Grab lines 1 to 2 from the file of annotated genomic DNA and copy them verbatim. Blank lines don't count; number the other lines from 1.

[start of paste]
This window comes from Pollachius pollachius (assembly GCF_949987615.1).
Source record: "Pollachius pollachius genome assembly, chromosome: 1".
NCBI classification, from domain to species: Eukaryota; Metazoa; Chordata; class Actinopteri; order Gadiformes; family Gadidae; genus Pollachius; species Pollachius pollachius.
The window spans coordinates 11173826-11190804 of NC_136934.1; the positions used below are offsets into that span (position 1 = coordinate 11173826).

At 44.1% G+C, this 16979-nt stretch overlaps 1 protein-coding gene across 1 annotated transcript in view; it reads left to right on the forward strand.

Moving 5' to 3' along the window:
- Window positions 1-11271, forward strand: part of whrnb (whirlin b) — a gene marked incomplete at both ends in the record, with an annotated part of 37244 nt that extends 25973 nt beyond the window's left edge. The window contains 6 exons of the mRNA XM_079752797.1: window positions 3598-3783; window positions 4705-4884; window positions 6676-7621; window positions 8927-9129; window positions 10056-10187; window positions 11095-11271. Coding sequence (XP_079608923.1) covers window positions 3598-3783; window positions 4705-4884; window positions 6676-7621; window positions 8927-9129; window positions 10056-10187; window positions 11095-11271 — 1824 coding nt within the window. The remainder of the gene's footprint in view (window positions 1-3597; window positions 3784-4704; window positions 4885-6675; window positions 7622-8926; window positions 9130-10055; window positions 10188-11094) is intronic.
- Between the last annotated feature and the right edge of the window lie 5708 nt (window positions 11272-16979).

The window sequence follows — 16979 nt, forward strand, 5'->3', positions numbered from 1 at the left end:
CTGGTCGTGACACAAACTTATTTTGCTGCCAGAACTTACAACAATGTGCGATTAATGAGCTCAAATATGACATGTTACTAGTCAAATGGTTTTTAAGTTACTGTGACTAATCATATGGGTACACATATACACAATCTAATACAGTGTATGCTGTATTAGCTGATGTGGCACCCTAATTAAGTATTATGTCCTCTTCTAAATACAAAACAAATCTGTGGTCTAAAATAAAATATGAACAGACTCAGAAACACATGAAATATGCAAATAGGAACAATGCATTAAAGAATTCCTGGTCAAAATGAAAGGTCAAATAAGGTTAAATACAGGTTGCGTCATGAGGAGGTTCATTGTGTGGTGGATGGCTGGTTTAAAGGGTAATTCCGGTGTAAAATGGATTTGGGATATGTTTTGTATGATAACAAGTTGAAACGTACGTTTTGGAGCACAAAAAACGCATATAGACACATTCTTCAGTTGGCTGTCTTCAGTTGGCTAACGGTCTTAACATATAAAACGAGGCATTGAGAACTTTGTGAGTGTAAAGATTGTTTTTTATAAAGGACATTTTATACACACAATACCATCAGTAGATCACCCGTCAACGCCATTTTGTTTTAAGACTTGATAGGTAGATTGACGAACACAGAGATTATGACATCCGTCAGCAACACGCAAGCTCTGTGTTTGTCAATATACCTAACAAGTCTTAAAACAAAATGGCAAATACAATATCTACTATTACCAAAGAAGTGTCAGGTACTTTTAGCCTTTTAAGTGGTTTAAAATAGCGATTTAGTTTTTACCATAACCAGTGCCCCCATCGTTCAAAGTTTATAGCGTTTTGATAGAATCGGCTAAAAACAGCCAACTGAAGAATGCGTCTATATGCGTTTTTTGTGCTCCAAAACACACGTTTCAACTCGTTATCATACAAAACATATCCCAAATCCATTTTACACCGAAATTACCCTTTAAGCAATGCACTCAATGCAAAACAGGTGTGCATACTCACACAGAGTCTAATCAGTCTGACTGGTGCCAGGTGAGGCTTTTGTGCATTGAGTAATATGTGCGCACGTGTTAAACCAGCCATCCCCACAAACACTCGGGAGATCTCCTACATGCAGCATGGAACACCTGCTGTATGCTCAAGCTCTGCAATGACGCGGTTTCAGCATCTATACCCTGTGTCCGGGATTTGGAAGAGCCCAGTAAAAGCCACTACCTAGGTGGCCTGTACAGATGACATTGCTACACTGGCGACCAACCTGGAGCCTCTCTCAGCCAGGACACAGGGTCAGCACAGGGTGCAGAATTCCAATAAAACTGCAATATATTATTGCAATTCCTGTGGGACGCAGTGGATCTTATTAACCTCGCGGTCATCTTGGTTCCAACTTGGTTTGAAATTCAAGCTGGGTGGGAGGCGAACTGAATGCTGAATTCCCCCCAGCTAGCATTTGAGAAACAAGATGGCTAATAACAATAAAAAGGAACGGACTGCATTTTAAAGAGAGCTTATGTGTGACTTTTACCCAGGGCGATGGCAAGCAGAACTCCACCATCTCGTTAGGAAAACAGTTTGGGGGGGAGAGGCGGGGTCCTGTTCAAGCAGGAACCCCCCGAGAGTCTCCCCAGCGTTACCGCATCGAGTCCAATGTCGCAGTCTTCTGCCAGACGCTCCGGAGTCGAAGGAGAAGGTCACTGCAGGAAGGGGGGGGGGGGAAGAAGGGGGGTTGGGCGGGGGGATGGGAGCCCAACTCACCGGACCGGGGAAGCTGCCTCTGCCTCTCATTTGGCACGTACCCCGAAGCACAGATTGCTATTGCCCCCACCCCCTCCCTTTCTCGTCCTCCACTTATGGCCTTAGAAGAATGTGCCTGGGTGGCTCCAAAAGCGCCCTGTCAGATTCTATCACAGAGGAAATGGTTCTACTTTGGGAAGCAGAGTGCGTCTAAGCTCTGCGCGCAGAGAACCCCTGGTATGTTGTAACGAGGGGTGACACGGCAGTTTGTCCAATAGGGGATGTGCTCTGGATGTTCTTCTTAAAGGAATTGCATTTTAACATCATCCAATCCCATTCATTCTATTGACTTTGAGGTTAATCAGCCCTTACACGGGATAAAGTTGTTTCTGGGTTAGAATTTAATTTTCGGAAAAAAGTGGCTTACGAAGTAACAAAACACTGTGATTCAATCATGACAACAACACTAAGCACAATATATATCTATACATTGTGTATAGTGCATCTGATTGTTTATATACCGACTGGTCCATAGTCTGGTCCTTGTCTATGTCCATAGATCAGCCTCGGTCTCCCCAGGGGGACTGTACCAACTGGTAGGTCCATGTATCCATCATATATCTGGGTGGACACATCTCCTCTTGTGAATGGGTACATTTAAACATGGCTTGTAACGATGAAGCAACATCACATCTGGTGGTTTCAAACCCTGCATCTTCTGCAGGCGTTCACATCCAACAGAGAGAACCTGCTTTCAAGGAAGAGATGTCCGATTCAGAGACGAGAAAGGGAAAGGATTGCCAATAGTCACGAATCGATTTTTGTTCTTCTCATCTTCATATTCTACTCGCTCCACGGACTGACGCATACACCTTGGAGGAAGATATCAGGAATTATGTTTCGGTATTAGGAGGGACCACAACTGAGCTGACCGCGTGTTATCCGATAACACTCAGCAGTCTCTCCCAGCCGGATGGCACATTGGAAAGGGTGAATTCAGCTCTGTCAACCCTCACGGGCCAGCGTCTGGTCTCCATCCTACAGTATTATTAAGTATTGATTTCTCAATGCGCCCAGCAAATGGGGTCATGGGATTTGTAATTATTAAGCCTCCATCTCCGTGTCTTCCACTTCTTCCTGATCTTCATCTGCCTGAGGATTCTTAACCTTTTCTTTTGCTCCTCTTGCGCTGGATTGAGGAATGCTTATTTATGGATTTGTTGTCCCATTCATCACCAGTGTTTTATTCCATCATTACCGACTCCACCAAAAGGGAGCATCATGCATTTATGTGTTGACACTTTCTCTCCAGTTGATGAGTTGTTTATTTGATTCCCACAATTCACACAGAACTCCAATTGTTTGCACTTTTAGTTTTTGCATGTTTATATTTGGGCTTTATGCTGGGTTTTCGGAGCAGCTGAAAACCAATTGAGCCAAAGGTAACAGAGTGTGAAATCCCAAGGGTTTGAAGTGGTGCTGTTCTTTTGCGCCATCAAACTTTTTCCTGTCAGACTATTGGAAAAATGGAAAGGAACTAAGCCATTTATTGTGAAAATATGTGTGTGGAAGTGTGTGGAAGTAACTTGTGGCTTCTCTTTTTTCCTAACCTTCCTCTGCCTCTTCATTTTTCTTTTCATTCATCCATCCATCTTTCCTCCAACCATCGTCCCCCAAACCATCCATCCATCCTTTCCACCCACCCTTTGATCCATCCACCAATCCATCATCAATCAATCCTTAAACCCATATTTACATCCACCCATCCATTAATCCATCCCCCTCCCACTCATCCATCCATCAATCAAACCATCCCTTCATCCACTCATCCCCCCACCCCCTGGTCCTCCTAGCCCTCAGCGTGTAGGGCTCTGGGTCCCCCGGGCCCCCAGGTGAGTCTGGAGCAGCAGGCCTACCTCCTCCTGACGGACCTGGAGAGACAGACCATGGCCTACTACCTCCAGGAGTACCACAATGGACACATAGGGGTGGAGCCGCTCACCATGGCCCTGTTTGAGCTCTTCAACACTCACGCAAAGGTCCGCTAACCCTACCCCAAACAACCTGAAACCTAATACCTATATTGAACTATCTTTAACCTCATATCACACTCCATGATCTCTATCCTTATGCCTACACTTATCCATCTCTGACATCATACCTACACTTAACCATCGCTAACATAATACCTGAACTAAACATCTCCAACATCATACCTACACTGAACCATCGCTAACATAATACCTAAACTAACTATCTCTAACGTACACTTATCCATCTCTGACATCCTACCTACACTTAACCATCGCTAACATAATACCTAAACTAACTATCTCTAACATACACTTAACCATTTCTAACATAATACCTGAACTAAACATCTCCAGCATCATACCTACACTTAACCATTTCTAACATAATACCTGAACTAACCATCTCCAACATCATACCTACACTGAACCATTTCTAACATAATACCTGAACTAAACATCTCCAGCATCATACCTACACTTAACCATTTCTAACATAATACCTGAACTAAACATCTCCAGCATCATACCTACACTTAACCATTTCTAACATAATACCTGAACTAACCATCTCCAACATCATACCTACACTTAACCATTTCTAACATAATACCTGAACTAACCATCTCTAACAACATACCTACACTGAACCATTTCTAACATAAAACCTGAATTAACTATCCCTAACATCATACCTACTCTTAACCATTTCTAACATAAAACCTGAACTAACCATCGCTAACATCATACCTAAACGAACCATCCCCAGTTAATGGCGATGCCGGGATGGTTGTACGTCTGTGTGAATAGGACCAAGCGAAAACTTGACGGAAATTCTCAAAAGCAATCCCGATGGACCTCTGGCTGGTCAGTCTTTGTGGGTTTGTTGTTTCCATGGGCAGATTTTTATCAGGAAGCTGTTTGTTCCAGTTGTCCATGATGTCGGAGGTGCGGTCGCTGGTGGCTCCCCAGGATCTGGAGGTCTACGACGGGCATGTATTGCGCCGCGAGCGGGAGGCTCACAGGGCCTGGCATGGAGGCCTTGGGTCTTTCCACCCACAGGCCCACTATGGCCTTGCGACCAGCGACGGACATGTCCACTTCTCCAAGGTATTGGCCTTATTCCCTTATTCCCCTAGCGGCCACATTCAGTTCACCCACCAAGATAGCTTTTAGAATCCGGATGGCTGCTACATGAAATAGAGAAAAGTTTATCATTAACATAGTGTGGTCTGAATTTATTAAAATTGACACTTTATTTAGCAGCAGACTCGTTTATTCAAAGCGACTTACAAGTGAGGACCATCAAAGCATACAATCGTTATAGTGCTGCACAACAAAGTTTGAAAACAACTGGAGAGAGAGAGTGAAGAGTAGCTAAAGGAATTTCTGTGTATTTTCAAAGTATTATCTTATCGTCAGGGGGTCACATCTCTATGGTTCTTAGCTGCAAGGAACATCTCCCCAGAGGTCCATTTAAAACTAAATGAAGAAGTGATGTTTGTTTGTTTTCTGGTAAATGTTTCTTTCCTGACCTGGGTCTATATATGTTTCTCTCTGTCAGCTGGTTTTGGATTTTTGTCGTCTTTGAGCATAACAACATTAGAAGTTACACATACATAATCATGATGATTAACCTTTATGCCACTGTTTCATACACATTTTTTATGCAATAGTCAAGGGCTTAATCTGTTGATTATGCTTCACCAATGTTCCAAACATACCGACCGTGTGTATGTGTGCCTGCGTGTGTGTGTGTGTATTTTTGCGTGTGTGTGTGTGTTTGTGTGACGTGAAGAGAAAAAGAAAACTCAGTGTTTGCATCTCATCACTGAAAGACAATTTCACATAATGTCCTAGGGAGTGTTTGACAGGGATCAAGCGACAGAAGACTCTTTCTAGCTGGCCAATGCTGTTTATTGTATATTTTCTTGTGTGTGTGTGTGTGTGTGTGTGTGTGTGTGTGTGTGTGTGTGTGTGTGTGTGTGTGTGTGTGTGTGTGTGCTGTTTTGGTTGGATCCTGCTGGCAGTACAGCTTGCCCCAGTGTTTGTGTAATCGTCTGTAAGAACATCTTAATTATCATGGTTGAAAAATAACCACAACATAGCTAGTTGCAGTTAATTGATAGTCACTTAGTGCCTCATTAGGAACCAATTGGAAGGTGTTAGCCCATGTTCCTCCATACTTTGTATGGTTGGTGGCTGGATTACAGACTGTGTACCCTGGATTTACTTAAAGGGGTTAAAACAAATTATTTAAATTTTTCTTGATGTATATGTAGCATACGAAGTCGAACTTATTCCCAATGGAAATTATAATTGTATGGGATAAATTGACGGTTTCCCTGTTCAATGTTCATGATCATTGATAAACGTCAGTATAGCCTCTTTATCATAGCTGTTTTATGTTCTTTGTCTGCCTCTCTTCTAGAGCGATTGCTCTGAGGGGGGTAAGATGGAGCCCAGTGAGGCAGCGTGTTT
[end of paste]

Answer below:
This window comes from Pollachius pollachius (assembly GCF_949987615.1).
Source record: "Pollachius pollachius genome assembly, chromosome: 1".